Chapter 9: Being Quiet
“Brim-fill the bowl,
it’ll spill over.
Keep sharpening the blade,
you’ll soon blunt it.
Nobody can protect
A house full of gold and jade.
Wealth, status, pride,
are their own ruin.”
~ Tao Te Ching: A Book about the Way and the Power of the Way, trans. Ursula K. Leguin (Shambhala, Boulder: 2019)
This weekend, Richard Branson will, assuming all goes well, claim bragging rights for winning first place in the billionaire space race (BSR). I remember some years back Branson did a publicity stunt to celebrate an inaugural flight of his airplane company by bungee jumping off the Palms casino in Las Vegas. The winds were stronger than expected that day, and pushed his backside to graze the building during his descent. As he slowed down for his dismount, Branson looked dazed, shaken, and in serious pain. He flashed a smile for the crowd and the cameras, then limped off stage.
When you think about the hype around this space soap opera, it’s odd: we’ve put people in space before. So what’s new? The commercial aspects: companies are funding it, and the purpose is tourism.
The contrast between this and the moon-landing in 1969 illustrates how we have become what Ross Douthat calls “the decadant society”: “a victim of its own success.” No one was unconsciously rooting for the Apollo 11 to blow up. But not a few people I’ve talked to over the last couple of weeks about the BSR have ironically quipped that they wouldn’t be that upset if Bezos and co. don’t make it back. When Neil Armstrong stepped on the moon and intoned that it was “one small step for man, and one giant leap for mankind,” it was a world-historical moment, the completion of a national project announced by JFK a decade early, and cause for collective celebration. Where Armstrong was a pilgrim, Branson will be a tourist. When Branson and Bezos go up, it will be one small leap for the 1%. As Jamie Wheal quips, the BSR space-capades are like Atlas Shrugged in space.
Wheal relays the story of when technology writer Douglas Rushkoff was invited by a band of billionaires to give a talk about the future of technology. Rushkoff assumed he’d be giving a lecture to a large audience, but it turned out that his $50,000 speaking fee was for talking with just five men. The question each of these men paid $10,000 to ask him was this: “How do I maintain authority over my security force after the event?” The “event,” Rushkoff explained, “was their euphemism for the environmental collapse, social unrest, nuclear explosion, unstoppable virus, or Mr. Robot hack that takes everything down.”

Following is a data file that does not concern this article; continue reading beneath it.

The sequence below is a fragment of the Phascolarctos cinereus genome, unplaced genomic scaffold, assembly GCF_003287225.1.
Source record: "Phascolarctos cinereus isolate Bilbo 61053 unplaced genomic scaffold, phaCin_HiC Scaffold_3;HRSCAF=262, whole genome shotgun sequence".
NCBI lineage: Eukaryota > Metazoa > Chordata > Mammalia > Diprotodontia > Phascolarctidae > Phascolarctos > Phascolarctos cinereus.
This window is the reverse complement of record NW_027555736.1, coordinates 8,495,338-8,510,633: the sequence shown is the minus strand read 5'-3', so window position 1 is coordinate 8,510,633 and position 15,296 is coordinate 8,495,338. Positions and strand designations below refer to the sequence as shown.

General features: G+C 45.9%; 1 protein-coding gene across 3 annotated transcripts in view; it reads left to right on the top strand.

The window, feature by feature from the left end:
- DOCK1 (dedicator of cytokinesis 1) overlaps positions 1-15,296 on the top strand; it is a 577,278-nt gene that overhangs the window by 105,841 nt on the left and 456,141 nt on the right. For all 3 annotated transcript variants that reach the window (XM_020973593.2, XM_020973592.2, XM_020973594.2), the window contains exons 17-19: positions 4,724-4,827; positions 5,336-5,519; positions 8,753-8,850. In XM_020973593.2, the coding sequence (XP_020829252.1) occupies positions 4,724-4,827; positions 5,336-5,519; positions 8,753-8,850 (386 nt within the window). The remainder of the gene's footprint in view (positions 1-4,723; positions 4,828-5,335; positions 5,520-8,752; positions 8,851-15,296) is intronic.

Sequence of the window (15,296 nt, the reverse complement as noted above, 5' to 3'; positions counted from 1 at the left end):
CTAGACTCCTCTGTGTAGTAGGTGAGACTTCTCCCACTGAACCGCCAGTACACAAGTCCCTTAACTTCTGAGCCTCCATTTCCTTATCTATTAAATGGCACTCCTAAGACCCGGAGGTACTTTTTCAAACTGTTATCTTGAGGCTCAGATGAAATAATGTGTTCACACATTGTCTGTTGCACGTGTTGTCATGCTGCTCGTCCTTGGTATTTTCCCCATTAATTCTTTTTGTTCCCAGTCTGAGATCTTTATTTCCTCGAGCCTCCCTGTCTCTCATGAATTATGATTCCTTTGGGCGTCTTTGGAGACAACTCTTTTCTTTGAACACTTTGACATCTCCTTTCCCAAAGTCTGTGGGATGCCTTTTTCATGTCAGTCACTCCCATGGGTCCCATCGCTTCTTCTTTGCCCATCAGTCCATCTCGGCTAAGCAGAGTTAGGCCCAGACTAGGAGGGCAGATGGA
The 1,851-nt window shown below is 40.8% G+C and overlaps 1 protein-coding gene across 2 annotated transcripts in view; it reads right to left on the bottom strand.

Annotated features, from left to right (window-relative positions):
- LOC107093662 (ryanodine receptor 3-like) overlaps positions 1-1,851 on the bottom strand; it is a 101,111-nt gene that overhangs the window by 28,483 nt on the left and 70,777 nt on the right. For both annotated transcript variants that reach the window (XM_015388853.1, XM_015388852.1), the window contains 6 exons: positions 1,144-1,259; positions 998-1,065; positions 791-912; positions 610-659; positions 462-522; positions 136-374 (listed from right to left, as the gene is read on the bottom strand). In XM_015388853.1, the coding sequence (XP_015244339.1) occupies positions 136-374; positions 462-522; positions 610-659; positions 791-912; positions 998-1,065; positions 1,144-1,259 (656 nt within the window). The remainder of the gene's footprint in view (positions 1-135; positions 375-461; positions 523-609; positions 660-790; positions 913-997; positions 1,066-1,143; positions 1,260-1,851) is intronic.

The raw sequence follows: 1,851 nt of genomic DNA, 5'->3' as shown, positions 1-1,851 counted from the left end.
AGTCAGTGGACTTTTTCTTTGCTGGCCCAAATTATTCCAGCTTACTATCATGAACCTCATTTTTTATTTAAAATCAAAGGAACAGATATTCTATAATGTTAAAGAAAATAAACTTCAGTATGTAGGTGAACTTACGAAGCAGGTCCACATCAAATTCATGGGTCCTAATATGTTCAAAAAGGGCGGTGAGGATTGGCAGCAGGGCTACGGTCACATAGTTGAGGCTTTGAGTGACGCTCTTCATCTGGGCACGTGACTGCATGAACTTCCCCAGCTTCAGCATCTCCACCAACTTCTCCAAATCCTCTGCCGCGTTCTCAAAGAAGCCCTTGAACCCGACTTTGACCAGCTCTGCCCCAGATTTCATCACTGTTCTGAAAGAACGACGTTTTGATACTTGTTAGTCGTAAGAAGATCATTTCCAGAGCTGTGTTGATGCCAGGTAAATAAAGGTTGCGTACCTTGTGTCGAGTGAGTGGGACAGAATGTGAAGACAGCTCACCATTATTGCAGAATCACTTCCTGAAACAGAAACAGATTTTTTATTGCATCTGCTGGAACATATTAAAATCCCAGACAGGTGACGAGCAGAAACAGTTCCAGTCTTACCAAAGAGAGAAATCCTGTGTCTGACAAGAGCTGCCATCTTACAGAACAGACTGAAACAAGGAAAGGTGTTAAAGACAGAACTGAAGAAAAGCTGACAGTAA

The idea here is that the Chosen will escape to their sea-steading platforms, their New Zealand bunker fortresses, their space colonies, or upload their consciousness to the Cloud when their bodies give out: that they can protect their “houses made of gold and jade.”
But just as there would be no SpaceX without NASA and no Tesla without the Department of Energy, there would be no market without the rule of law and money would have no value without civilization. The men asking that question of Rushkoff failed to realize that men of their class planning for the apocalypse were hastening its arrival, brim-filling the bowl and over-sharpening the blade. They are, in effect, shorting civilization. Betting on ruin is a symptom of ruin.
Branson’s stunt, and the city where it happened, are revealing. There is no greater symbol of decadence in American culture than the Sin City. And while Branson was moving in the opposite direction he’ll be going in this weekend—with gravity rather than against it—and though the scale was dramatically smaller, the physiological effect will be similar: a rush of blood to the head, a passing euphoria, a sense of self-importance that swiftly fades, and then a restlessness and a need to move on to the next big thing. But what could get you higher than space?
Perhaps the quiet of space will evoke a mystical rapture among the .01%, a cosmic consciousness that shrinks their egos down to size, a literal conversion in the sense of a turning around, shifting their gaze from the heavens and back to earth, to escape the urge to Escape and embrace the need to Return. Perhaps then we will be cheering on the billionaire place race—the race to terraform not Mars, but Earth.
New to the Dao Du Jour? Check out “Day 0.”